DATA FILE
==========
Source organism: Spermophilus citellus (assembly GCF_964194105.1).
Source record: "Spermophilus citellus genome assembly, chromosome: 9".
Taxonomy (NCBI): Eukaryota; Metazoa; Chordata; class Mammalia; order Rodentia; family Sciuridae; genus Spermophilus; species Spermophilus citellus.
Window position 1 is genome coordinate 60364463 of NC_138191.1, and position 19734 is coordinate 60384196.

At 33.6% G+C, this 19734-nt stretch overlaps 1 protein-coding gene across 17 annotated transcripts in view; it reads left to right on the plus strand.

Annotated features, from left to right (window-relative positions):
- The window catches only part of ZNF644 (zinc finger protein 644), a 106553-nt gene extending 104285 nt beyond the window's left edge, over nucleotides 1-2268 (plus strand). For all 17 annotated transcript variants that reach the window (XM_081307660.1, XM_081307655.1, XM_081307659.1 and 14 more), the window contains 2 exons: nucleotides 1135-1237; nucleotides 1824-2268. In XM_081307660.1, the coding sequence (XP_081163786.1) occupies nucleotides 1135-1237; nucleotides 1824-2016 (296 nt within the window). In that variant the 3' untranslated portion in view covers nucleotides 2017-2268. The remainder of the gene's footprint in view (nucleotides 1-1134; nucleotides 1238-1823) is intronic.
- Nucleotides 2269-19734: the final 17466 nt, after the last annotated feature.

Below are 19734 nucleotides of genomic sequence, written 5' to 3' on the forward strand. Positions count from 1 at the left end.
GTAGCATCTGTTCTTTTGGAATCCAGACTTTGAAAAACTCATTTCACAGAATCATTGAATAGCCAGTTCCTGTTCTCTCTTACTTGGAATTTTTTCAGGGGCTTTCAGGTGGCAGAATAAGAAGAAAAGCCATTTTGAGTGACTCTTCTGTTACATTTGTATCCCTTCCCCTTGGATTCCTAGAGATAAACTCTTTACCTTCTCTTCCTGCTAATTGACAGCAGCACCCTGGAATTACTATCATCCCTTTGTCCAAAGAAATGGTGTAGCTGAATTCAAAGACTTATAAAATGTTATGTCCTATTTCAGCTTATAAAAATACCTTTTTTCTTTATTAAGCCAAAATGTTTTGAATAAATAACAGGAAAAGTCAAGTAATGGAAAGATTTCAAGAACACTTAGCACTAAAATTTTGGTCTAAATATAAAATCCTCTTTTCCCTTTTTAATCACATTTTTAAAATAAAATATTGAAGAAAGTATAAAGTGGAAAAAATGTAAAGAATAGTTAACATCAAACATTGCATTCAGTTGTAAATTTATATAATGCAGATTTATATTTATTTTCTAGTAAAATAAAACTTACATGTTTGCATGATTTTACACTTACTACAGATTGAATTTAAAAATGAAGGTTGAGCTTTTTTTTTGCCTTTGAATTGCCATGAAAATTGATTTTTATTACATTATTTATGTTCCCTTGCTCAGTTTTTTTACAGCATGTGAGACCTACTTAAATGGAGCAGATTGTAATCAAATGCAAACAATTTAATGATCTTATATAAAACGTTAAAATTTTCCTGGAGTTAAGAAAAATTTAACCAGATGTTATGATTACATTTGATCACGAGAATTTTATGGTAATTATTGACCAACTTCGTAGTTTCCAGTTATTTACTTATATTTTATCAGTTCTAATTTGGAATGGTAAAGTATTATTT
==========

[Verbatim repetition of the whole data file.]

Source organism: Spermophilus citellus (assembly GCF_964194105.1).
Source record: "Spermophilus citellus genome assembly, chromosome: 9".
Taxonomy (NCBI): Eukaryota; Metazoa; Chordata; class Mammalia; order Rodentia; family Sciuridae; genus Spermophilus; species Spermophilus citellus.
Window position 1 is genome coordinate 60364463 of NC_138191.1, and position 19734 is coordinate 60384196.

At 33.6% G+C, this 19734-nt stretch overlaps 1 protein-coding gene across 17 annotated transcripts in view; it reads left to right on the plus strand.

Annotated features, from left to right (window-relative positions):
- The window catches only part of ZNF644 (zinc finger protein 644), a 106553-nt gene extending 104285 nt beyond the window's left edge, over nucleotides 1-2268 (plus strand). For all 17 annotated transcript variants that reach the window (XM_081307660.1, XM_081307655.1, XM_081307659.1 and 14 more), the window contains 2 exons: nucleotides 1135-1237; nucleotides 1824-2268. In XM_081307660.1, the coding sequence (XP_081163786.1) occupies nucleotides 1135-1237; nucleotides 1824-2016 (296 nt within the window). In that variant the 3' untranslated portion in view covers nucleotides 2017-2268. The remainder of the gene's footprint in view (nucleotides 1-1134; nucleotides 1238-1823) is intronic.
- Nucleotides 2269-19734: the final 17466 nt, after the last annotated feature.

Below are 19734 nucleotides of genomic sequence, written 5' to 3' on the forward strand. Positions count from 1 at the left end.
GTAGCATCTGTTCTTTTGGAATCCAGACTTTGAAAAACTCATTTCACAGAATCATTGAATAGCCAGTTCCTGTTCTCTCTTACTTGGAATTTTTTCAGGGGCTTTCAGGTGGCAGAATAAGAAGAAAAGCCATTTTGAGTGACTCTTCTGTTACATTTGTATCCCTTCCCCTTGGATTCCTAGAGATAAACTCTTTACCTTCTCTTCCTGCTAATTGACAGCAGCACCCTGGAATTACTATCATCCCTTTGTCCAAAGAAATGGTGTAGCTGAATTCAAAGACTTATAAAATGTTATGTCCTATTTCAGCTTATAAAAATACCTTTTTTCTTTATTAAGCCAAAATGTTTTGAATAAATAACAGGAAAAGTCAAGTAATGGAAAGATTTCAAGAACACTTAGCACTAAAATTTTGGTCTAAATATAAAATCCTCTTTTCCCTTTTTAATCACATTTTTAAAATAAAATATTGAAGAAAGTATAAAGTGGAAAAAATGTAAAGAATAGTTAACATCAAACATTGCATTCAGTTGTAAATTTATATAATGCAGATTTATATTTATTTTCTAGTAAAATAAAACTTACATGTTTGCATGATTTTACACTTACTACAGATTGAATTTAAAAATGAAGGTTGAGCTTTTTTTTTGCCTTTGAATTGCCATGAAAATTGATTTTTATTACATTATTTATGTTCCCTTGCTCAGTTTTTTTACAGCATGTGAGACCTACTTAAATGGAGCAGATTGTAATCAAATGCAAACAATTTAATGATCTTATATAAAACGTTAAAATTTTCCTGGAGTTAAGAAAAATTTAACCAGATGTTATGATTACATTTGATCACGAGAATTTTATGGTAATTATTGACCAACTTCGTAGTTTCCAGTTATTTACTTATATTTTATCAGTTCTAATTTGGAATGGTAAAGTATTATTT